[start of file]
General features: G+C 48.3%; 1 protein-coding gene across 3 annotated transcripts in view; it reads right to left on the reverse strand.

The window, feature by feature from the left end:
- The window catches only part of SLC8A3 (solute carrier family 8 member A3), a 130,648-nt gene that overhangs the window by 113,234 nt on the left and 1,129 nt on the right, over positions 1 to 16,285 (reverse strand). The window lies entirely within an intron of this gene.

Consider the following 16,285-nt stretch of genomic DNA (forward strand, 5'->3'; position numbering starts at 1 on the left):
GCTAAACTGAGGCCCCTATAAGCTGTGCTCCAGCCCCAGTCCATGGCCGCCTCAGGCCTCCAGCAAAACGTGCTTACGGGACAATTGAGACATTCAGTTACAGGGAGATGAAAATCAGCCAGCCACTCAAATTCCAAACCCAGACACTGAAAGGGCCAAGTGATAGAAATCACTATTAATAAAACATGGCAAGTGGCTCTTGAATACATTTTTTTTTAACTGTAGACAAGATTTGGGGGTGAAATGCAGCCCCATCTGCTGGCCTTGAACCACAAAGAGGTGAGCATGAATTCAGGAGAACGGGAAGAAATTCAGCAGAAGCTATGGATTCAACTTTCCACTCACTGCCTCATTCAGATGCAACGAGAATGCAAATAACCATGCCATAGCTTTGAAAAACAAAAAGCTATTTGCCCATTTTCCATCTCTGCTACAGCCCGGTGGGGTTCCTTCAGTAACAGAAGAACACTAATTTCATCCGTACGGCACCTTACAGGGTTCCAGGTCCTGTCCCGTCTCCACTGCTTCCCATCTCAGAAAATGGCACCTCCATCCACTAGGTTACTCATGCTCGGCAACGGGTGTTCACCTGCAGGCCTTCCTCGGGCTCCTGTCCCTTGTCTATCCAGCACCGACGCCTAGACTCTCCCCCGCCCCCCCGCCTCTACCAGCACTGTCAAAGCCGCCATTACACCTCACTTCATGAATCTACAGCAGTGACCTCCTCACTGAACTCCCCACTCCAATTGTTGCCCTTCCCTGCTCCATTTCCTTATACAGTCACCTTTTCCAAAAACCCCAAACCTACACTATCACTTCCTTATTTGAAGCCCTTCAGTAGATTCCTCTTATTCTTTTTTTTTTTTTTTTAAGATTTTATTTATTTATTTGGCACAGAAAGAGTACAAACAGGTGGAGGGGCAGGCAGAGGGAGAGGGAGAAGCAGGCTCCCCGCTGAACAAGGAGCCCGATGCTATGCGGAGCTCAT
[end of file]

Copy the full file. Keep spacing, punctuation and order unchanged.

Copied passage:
General features: G+C 48.3%; 1 protein-coding gene across 3 annotated transcripts in view; it reads right to left on the reverse strand.

The window, feature by feature from the left end:
- The window catches only part of SLC8A3 (solute carrier family 8 member A3), a 130,648-nt gene that overhangs the window by 113,234 nt on the left and 1,129 nt on the right, over positions 1 to 16,285 (reverse strand). The window lies entirely within an intron of this gene.

Consider the following 16,285-nt stretch of genomic DNA (forward strand, 5'->3'; position numbering starts at 1 on the left):
GCTAAACTGAGGCCCCTATAAGCTGTGCTCCAGCCCCAGTCCATGGCCGCCTCAGGCCTCCAGCAAAACGTGCTTACGGGACAATTGAGACATTCAGTTACAGGGAGATGAAAATCAGCCAGCCACTCAAATTCCAAACCCAGACACTGAAAGGGCCAAGTGATAGAAATCACTATTAATAAAACATGGCAAGTGGCTCTTGAATACATTTTTTTTTAACTGTAGACAAGATTTGGGGGTGAAATGCAGCCCCATCTGCTGGCCTTGAACCACAAAGAGGTGAGCATGAATTCAGGAGAACGGGAAGAAATTCAGCAGAAGCTATGGATTCAACTTTCCACTCACTGCCTCATTCAGATGCAACGAGAATGCAAATAACCATGCCATAGCTTTGAAAAACAAAAAGCTATTTGCCCATTTTCCATCTCTGCTACAGCCCGGTGGGGTTCCTTCAGTAACAGAAGAACACTAATTTCATCCGTACGGCACCTTACAGGGTTCCAGGTCCTGTCCCGTCTCCACTGCTTCCCATCTCAGAAAATGGCACCTCCATCCACTAGGTTACTCATGCTCGGCAACGGGTGTTCACCTGCAGGCCTTCCTCGGGCTCCTGTCCCTTGTCTATCCAGCACCGACGCCTAGACTCTCCCCCGCCCCCCCGCCTCTACCAGCACTGTCAAAGCCGCCATTACACCTCACTTCATGAATCTACAGCAGTGACCTCCTCACTGAACTCCCCACTCCAATTGTTGCCCTTCCCTGCTCCATTTCCTTATACAGTCACCTTTTCCAAAAACCCCAAACCTACACTATCACTTCCTTATTTGAAGCCCTTCAGTAGATTCCTCTTATTCTTTTTTTTTTTTTTTTAAGATTTTATTTATTTATTTGGCACAGAAAGAGTACAAACAGGTGGAGGGGCAGGCAGAGGGAGAGGGAGAAGCAGGCTCCCCGCTGAACAAGGAGCCCGATGCTATGCGGAGCTCAT